Adolescents and young adults who acquired HIV at birth are more likely to attempt suicide than their HIV-negative peers, according to the first study dedicated to evaluating suicide risk among youth living with HIV. Those facing stigma and other hardships in life are even more likely to try to take their lives, researchers reported last week at the 24th International AIDS Conference (AIDS 2022) in Montreal.
The unique circumstances for young people with HIV are part of a larger problem of youth suicide, which has ballooned in recent decades. Suicide is now the second most common killer of adolescents and young adults, claiming the lives of more than one in 10,000 each year.
Though suicide can affect anyone, certain experiences can heighten the risk. Among young people living with HIV, feeling stigma about their status can be associated with suicide attempts. Other hardships, like dealing with mental illness, pregnancy, a history of arrest, city stress and other negative life experiences are also associated with higher rates of suicide attempts in this group.
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Coming to terms with an HIV diagnosis is rarely as easy as “just dealing with it.”
Depending on where you’re diagnosed, when you’re diagnosed, who you are, and where your life is, it can be a huge challenge to figure out how to make sense of living with HIV. It’s a process that can easily take years, and involves a ton of factors: your emotional health, your physical well-being, your support network — not to mention potential issues with family life, access to health care, housing, substance use, and so many other concerns.
We asked Latinx people living with HIV in the U.S.: How did you come to terms with your HIV diagnosis and develop the confidence to stay healthy? Here are the stories they shared.
Read the article on thebody.com.
Everyone deals with a certain amount of stress every day. But if you are a woman living with HIV (HIV+), stress can become overwhelming. Long periods of high stress can damage your immune system and cause physical and emotional illnesses. Research has shown that stress can speed up the progression of HIV.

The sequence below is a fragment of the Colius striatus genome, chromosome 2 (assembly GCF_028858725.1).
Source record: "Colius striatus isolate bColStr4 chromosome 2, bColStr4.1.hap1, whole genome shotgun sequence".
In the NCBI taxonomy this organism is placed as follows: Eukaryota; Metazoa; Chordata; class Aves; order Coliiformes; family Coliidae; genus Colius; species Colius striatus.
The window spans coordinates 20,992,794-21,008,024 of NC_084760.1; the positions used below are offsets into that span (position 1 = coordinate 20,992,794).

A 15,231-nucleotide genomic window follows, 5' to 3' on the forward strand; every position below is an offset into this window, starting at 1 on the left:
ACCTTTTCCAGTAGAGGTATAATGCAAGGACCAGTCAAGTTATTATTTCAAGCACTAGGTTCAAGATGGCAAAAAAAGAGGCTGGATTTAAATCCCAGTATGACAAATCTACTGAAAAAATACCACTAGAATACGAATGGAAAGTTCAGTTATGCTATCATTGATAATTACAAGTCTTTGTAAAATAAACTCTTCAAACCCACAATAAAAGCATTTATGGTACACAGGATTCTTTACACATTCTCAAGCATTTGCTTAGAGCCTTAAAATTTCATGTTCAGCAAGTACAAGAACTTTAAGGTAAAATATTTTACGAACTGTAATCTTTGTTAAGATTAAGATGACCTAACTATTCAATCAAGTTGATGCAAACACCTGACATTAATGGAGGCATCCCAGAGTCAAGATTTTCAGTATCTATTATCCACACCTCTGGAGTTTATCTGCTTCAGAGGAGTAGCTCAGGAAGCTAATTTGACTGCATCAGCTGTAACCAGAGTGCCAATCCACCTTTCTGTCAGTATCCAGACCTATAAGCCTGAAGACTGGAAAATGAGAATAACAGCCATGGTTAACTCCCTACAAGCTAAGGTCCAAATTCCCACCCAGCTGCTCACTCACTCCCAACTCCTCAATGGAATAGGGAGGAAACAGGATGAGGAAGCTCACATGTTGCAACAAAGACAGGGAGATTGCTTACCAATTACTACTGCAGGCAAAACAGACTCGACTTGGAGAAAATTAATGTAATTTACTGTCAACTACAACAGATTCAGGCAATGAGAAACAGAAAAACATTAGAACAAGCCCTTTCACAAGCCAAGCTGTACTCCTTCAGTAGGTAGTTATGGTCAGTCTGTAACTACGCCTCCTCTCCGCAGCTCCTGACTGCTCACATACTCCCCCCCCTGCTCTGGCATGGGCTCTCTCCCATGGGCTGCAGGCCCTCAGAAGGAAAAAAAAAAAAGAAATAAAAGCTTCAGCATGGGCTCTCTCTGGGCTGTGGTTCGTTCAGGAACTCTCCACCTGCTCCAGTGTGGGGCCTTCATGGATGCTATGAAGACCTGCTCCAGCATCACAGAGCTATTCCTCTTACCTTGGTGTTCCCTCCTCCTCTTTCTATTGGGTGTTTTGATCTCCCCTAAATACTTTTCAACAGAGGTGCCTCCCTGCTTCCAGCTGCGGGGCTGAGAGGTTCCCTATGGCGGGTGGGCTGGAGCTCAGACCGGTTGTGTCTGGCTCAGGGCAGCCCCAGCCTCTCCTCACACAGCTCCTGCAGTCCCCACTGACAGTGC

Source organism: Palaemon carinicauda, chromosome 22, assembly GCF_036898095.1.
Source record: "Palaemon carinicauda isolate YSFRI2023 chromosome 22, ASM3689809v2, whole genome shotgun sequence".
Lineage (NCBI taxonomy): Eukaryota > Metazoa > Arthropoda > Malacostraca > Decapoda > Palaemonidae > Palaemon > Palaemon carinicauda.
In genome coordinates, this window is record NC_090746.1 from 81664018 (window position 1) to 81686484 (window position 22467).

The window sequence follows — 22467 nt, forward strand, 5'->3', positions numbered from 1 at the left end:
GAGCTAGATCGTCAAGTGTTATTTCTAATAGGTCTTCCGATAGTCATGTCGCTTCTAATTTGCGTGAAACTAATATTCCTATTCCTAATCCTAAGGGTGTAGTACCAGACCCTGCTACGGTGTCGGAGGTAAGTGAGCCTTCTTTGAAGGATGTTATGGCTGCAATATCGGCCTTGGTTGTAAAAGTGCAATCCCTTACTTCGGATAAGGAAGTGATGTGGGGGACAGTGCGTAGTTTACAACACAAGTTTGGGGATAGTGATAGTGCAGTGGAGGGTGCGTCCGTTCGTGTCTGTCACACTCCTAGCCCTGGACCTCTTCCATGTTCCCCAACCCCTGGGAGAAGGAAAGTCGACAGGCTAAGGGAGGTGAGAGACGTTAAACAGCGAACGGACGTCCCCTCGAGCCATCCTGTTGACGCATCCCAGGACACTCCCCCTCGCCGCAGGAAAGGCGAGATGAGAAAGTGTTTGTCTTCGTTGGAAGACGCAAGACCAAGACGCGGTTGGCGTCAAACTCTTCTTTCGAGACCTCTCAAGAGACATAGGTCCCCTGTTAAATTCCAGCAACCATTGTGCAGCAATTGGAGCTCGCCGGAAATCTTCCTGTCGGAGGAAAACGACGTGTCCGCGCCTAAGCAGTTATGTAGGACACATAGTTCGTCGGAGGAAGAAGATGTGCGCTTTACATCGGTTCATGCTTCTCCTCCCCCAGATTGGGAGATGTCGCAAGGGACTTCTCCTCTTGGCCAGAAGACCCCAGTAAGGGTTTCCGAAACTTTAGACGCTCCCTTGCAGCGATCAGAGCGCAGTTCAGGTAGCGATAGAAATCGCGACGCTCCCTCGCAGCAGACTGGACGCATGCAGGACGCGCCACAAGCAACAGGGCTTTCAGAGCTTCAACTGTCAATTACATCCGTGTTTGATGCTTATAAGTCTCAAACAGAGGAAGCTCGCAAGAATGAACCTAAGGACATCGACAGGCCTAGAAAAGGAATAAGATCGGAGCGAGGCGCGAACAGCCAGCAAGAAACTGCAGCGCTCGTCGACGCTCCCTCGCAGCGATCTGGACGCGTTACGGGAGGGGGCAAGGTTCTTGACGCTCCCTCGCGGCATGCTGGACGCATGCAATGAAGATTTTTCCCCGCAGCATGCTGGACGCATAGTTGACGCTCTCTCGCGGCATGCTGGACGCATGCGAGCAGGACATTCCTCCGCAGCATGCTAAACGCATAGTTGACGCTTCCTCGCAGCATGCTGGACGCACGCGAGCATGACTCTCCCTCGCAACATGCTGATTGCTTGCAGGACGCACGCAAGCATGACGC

In the U.S., recent studies have shown that women living with HIV are five times more likely to have post-traumatic stress disorder (PTSD) and two times more likely to have survived domestic violence than women in the general population who are not living with HIV. In addition, women living with HIV who experienced recent trauma were four times more likely to stop adhering to their HIV drug regimens and to have higher viral loads than women living with HIV who did not experience trauma.
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No one living with HIV/AIDS is immune from the impact of isolation. Numerous studies find that social isolation is a problem among the aging population in general, and especially among the elderly living with HIV. Younger persons are also affected. One study found that younger people living with HIV/AIDS experience more disconnectedness from family and friends than their older peers do. Researchers believe this is due to a combination of factors, including stigma, feeling blamed by others for their illness and younger people not identifying with the need to battle a chronic illness. It should also be noted that persons affected by HIV/AIDS, especially those who went through the 1980s and 1990s, can experience the same symptoms of trauma and isolation as people who are HIV-positive.
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